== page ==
Thursday, November 16, 2006

Getting Ready with the Law

With a huge thanks to Mike FW for helping to clarify my thinking in this regard, and also with a very significant caveat that I would doubtless benefit from further expert legal help with this one, I have, whilst dramatically failing to concentrate at work, been running a number of completely non-work related thought experiments. What I was doing, or at least trying to do whilst attempting to appease the boss yet wishing away all those extra duties, was to put a number of different possible dreadful scenarios, as hinted at by the DfES, through a quick legal check in order to find out whether any particular hypothesised change would conflict in any way with current HE law.

So by way of an example, suppose, just suppose the DfES decides that LAs should have an automatic duty to monitor progress of education at home. This clearly would conflict with current law since under Section 437 of the 1996 Education Act, the LA only has to intervene in the situation that it appears that a child of compulsory school age is not receving a suitable education.

This, as I read it and I'm sure it's not just my imagination, does not mean that LAs can, under current law, demand regular monitoring of HEors. LAs have no such duty (though obviously they do try to pull this one all the time.) They can only intervene in the case that a reasonable person on balance of probabilities would think that an education is not happening. From this we can deduce that if the DfES were to insist on regular monitoring as a statutory LA duty, the government would have to alter or enlarge upon section 437.

If they did just that, where would that leave us? Well, possibly not completely stuffed, I hope. The thing is, regular monitoring of home educators will mean regular intrusion by the state into the very stuff of private family life. If there is no reason to suspect that an education is not taking place, then LAs will have no rightful reason to contravene Article 8 of the European Convention on Human Rights which provides a right to respect for one's "private and family life, and home ."

So that could be alright then. Might take a legal challenge on the basis of EHR but we might be OK. But what if they did something else? What if they suddenly decided that they could get more prescriptive about the meaning of a "broad and balanced" education?

From Section 351 (I think) of the 1996 Education Act we have:

351. - (1) The curriculum for a school satisfies the requirements of this section if it is a balanced and broadly based curriculum which-

(a) promotes the spiritual, moral, cultural, mental and physical development of pupils at the school and of society, and

(b) prepares pupils at the school for the opportunities, responsibilities and experiences of adult life.


They could try to claim that our educational provision is inadequate if we don't jump to it and do this, do that and the other, according to their prescription. And yet, (as Mike kindly pointed out) in Section 7 of the 1996 Education Act, we are enjoined to ensure that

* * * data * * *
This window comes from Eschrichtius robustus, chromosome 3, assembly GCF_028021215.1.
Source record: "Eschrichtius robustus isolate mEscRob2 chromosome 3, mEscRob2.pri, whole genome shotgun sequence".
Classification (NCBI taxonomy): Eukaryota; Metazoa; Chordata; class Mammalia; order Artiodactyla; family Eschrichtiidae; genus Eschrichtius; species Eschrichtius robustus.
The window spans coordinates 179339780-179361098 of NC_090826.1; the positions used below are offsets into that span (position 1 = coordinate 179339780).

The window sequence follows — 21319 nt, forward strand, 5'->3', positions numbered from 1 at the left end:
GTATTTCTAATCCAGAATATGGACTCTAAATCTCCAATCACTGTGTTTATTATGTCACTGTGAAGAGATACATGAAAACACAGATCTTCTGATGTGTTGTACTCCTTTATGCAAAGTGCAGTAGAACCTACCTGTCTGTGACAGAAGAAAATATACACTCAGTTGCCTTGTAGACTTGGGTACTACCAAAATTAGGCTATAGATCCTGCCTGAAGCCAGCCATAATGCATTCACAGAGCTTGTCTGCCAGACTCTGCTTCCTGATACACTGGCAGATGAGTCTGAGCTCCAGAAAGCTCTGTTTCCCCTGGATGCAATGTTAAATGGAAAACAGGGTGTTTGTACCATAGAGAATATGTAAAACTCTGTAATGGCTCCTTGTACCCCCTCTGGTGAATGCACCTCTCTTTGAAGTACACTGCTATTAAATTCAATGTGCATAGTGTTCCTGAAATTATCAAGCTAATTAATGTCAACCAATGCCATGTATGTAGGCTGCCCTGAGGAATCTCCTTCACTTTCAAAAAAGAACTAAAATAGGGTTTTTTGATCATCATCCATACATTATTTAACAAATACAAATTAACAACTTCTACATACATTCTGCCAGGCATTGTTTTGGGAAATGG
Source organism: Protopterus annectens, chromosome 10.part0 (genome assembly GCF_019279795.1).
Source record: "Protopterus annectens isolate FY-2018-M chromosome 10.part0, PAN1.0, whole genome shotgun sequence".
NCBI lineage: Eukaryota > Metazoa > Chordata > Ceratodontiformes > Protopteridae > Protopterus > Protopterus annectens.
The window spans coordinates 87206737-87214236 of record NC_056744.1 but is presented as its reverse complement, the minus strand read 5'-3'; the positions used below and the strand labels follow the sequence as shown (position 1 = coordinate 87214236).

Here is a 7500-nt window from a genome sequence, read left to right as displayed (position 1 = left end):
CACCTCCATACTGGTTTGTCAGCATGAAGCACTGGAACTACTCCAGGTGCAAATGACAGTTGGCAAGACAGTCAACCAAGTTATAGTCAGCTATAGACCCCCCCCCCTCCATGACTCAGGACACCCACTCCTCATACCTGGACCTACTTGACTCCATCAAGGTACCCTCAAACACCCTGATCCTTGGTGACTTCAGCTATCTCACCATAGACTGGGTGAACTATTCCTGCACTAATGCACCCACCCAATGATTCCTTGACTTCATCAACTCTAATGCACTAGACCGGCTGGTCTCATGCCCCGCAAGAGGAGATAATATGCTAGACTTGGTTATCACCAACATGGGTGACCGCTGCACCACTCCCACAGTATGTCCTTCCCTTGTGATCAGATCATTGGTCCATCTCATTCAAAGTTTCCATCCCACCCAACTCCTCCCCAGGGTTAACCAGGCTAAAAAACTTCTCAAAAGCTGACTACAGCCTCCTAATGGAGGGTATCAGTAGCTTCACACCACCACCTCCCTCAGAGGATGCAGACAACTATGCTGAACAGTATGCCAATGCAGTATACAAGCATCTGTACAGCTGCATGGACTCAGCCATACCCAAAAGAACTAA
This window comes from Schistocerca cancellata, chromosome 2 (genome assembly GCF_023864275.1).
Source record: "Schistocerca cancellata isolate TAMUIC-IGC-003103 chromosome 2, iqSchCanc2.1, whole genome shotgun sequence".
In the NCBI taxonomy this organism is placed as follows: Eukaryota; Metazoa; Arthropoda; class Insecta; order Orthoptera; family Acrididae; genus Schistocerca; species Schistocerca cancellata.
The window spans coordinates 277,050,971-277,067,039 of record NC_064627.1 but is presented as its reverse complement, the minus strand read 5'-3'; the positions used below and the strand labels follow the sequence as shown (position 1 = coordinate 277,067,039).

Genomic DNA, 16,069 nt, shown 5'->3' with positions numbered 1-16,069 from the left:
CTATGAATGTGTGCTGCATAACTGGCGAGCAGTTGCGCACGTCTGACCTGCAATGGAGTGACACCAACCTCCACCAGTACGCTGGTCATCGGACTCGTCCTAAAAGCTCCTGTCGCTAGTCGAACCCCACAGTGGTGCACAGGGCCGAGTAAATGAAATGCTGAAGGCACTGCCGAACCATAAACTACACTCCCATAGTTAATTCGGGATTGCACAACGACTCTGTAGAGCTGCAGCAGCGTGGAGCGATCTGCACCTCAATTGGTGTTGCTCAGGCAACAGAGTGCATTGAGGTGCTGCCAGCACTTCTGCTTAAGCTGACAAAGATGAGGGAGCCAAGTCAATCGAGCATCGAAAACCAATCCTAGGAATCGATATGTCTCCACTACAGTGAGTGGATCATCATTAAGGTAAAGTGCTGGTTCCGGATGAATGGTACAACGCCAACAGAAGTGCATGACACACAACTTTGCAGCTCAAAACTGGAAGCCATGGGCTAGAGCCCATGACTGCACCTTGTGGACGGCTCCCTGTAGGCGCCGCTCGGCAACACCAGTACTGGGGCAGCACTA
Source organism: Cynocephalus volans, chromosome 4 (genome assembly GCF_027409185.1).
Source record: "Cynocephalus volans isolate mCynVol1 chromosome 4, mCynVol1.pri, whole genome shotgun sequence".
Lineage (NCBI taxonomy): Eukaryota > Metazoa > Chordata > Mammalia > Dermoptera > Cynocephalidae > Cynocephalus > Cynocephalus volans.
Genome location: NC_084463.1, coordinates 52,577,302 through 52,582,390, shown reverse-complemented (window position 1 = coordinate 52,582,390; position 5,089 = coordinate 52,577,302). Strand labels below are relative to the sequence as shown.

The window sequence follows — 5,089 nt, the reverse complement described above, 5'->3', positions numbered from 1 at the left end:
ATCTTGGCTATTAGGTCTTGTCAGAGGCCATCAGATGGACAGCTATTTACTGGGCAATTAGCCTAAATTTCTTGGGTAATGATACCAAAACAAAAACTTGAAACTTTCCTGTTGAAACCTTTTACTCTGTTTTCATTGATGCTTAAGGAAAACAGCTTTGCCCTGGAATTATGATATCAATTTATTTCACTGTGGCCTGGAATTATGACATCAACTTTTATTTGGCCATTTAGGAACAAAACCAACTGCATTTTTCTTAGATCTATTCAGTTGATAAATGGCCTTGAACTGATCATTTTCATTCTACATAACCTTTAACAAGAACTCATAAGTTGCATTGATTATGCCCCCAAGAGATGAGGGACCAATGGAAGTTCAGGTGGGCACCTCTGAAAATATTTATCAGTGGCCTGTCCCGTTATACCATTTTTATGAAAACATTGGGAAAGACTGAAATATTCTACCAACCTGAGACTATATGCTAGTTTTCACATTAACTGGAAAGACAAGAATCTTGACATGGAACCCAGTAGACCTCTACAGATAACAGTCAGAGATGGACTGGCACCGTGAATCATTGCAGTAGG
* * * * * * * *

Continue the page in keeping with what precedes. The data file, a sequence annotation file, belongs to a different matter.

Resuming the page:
7. The parent of every child of compulsory school age shall cause him to receive efficient full-time education suitable-

(a) to his age, ability and aptitude, and

(b) to any special educational needs he may have,

either by regular attendance at school or otherwise. "

What, Mike asked, would the authorities say was a suitable education for Serena Williams? Would her mostly tennis based education fit the mold of broad and balanced education, or if she was forbidden from playing so much tennis on the basis that her education didn't look so broad, would she really be in receipt of an education that suited her ability and aptitude? There is a tension here within the same Act which can be used to our protection against the institution of a prescribed curriculum of any sort.

I've started calling this protection of our rights to personalise the education for our children "the Serena Williams Principle, " and it's an important one, since it isn't just Serena who would benefit from a personalised education tailored specifically for her individual needs. All children would benefit from this and this must be enshrined and protected in law in any right-minded society.

And then for the icing on the cake, by way of added protection, we also have Protocol 1, Article 2 of the ECHR:

Protocol 1 - right to property, education and free elections
Article 2 provides for the right not to be denied an education and the right for parents to have their children educated in accordance with their religious and other views.

I reckon we've got a case.

4 comments:

Anonymous said...

I wonder if you know whether the recommended changes would apply to over 13s? I seem to have read somewhere that the Every Child Matters recommendations targets children aged 5 to 13 only

Carlotta said...

I don't think older ones will are not included :(

From http://www.everychildmatters.gov.uk/aims/

"Every Child Matters: Change for Children is a new approach to the well-being of children and young people from birth to age 19"...

Leo said...

I'm afraid to say that "other views" means "views" not against the best interest of the child as defined by the state.

Also, didn't European courts screw that german family?

You will have one too many unfair arguments against you "what about those parents whose view is to put their children naked in bathtubs as punishment?".

All preparation is good, but I would not count on being able to "look, we are legal" for too long. When the law is against us, we have to be prepared to go against it.

Carlotta said...

I think we shall simply have to remind them of their own protocols and ask them if they really want to revoke them.

That should cause a stir, I would imagine.